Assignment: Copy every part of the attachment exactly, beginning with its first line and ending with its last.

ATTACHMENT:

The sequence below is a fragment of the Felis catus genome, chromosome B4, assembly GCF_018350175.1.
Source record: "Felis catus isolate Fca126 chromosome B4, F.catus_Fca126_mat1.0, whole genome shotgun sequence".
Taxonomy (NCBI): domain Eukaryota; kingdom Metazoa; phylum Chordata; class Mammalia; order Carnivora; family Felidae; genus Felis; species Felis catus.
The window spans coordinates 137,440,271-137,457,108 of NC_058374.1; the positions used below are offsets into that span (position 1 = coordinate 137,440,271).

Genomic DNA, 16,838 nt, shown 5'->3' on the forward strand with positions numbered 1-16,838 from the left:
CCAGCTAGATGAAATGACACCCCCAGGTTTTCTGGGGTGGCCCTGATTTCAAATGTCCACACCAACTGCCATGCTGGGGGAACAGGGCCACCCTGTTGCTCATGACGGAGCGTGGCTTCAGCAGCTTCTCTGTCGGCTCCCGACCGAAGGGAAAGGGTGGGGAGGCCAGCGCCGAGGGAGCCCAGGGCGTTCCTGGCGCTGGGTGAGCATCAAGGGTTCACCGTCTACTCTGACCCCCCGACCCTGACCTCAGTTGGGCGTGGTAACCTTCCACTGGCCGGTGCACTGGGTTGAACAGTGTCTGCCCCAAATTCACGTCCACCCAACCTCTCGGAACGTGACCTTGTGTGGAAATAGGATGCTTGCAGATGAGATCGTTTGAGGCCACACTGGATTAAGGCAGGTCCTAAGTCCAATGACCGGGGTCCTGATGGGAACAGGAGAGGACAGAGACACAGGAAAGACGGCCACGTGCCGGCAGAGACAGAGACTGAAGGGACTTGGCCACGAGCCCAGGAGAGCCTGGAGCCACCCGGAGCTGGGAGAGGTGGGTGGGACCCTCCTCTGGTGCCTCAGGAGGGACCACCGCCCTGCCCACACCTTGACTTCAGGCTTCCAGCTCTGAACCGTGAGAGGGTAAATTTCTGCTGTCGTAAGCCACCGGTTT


The sequence below is a fragment of the Felis catus genome, chromosome B4, assembly GCF_018350175.1.
Source record: "Felis catus isolate Fca126 chromosome B4, F.catus_Fca126_mat1.0, whole genome shotgun sequence".
Taxonomy (NCBI): domain Eukaryota; kingdom Metazoa; phylum Chordata; class Mammalia; order Carnivora; family Felidae; genus Felis; species Felis catus.
The window spans coordinates 137,440,271-137,457,108 of NC_058374.1; the positions used below are offsets into that span (position 1 = coordinate 137,440,271).

Genomic DNA, 16,838 nt, shown 5'->3' on the forward strand with positions numbered 1-16,838 from the left:
CCAGCTAGATGAAATGACACCCCCAGGTTTTCTGGGGTGGCCCTGATTTCAAATGTCCACACCAACTGCCATGCTGGGGGAACAGGGCCACCCTGTTGCTCATGACGGAGCGTGGCTTCAGCAGCTTCTCTGTCGGCTCCCGACCGAAGGGAAAGGGTGGGGAGGCCAGCGCCGAGGGAGCCCAGGGCGTTCCTGGCGCTGGGTGAGCATCAAGGGTTCACCGTCTACTCTGACCCCCCGACCCTGACCTCAGTTGGGCGTGGTAACCTTCCACTGGCCGGTGCACTGGGTTGAACAGTGTCTGCCCCAAATTCACGTCCACCCAACCTCTCGGAACGTGACCTTGTGTGGAAATAGGATGCTTGCAGATGAGATCGTTTGAGGCCACACTGGATTAAGGCAGGTCCTAAGTCCAATGACCGGGGTCCTGATGGGAACAGGAGAGGACAGAGACACAGGAAAGACGGCCACGTGCCGGCAGAGACAGAGACTGAAGGGACTTGGCCACGAGCCCAGGAGAGCCTGGAGCCACCCGGAGCTGGGAGAGGTGGGTGGGACCCTCCTCTGGTGCCTCAGGAGGGACCACCGCCCTGCCCACACCTTGACTTCAGGCTTCCAGCTCTGAACCGTGAGAGGGTAAATTTCTGCTGTCGTAAGCCACCGGTTT